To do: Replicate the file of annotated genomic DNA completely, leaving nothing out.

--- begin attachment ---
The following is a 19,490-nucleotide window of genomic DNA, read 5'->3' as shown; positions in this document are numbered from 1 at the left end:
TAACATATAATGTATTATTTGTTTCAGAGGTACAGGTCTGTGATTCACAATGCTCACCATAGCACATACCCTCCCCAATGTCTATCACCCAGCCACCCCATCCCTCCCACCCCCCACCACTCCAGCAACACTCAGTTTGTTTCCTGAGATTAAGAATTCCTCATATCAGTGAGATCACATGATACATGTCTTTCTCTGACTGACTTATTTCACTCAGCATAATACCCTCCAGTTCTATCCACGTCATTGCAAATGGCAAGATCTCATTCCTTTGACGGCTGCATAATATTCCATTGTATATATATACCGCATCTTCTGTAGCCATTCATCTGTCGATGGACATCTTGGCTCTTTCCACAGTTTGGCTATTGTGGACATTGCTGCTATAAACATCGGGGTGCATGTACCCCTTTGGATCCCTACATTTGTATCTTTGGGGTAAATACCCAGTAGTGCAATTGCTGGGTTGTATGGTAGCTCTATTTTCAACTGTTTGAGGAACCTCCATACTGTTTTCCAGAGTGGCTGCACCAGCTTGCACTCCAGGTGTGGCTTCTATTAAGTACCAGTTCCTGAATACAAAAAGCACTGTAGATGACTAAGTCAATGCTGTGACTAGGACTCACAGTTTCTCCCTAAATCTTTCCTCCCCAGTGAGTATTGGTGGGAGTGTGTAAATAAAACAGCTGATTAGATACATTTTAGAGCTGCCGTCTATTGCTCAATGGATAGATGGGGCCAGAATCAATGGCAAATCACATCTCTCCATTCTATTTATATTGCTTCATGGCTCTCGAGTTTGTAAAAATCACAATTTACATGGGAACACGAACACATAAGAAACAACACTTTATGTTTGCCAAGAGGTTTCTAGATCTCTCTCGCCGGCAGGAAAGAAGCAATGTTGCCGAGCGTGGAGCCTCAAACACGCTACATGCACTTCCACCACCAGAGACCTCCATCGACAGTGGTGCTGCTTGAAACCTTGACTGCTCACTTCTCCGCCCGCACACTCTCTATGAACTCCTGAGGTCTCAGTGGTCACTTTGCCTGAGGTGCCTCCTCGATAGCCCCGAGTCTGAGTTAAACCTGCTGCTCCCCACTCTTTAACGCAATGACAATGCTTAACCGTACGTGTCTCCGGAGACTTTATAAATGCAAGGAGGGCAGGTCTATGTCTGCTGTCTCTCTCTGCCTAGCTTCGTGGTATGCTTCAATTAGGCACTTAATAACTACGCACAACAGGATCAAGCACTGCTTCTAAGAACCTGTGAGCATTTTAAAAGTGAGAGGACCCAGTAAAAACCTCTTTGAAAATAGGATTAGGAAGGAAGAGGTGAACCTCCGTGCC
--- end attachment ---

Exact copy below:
The following is a 19,490-nucleotide window of genomic DNA, read 5'->3' as shown; positions in this document are numbered from 1 at the left end:
TAACATATAATGTATTATTTGTTTCAGAGGTACAGGTCTGTGATTCACAATGCTCACCATAGCACATACCCTCCCCAATGTCTATCACCCAGCCACCCCATCCCTCCCACCCCCCACCACTCCAGCAACACTCAGTTTGTTTCCTGAGATTAAGAATTCCTCATATCAGTGAGATCACATGATACATGTCTTTCTCTGACTGACTTATTTCACTCAGCATAATACCCTCCAGTTCTATCCACGTCATTGCAAATGGCAAGATCTCATTCCTTTGACGGCTGCATAATATTCCATTGTATATATATACCGCATCTTCTGTAGCCATTCATCTGTCGATGGACATCTTGGCTCTTTCCACAGTTTGGCTATTGTGGACATTGCTGCTATAAACATCGGGGTGCATGTACCCCTTTGGATCCCTACATTTGTATCTTTGGGGTAAATACCCAGTAGTGCAATTGCTGGGTTGTATGGTAGCTCTATTTTCAACTGTTTGAGGAACCTCCATACTGTTTTCCAGAGTGGCTGCACCAGCTTGCACTCCAGGTGTGGCTTCTATTAAGTACCAGTTCCTGAATACAAAAAGCACTGTAGATGACTAAGTCAATGCTGTGACTAGGACTCACAGTTTCTCCCTAAATCTTTCCTCCCCAGTGAGTATTGGTGGGAGTGTGTAAATAAAACAGCTGATTAGATACATTTTAGAGCTGCCGTCTATTGCTCAATGGATAGATGGGGCCAGAATCAATGGCAAATCACATCTCTCCATTCTATTTATATTGCTTCATGGCTCTCGAGTTTGTAAAAATCACAATTTACATGGGAACACGAACACATAAGAAACAACACTTTATGTTTGCCAAGAGGTTTCTAGATCTCTCTCGCCGGCAGGAAAGAAGCAATGTTGCCGAGCGTGGAGCCTCAAACACGCTACATGCACTTCCACCACCAGAGACCTCCATCGACAGTGGTGCTGCTTGAAACCTTGACTGCTCACTTCTCCGCCCGCACACTCTCTATGAACTCCTGAGGTCTCAGTGGTCACTTTGCCTGAGGTGCCTCCTCGATAGCCCCGAGTCTGAGTTAAACCTGCTGCTCCCCACTCTTTAACGCAATGACAATGCTTAACCGTACGTGTCTCCGGAGACTTTATAAATGCAAGGAGGGCAGGTCTATGTCTGCTGTCTCTCTCTGCCTAGCTTCGTGGTATGCTTCAATTAGGCACTTAATAACTACGCACAACAGGATCAAGCACTGCTTCTAAGAACCTGTGAGCATTTTAAAAGTGAGAGGACCCAGTAAAAACCTCTTTGAAAATAGGATTAGGAAGGAAGAGGTGAACCTCCGTGCC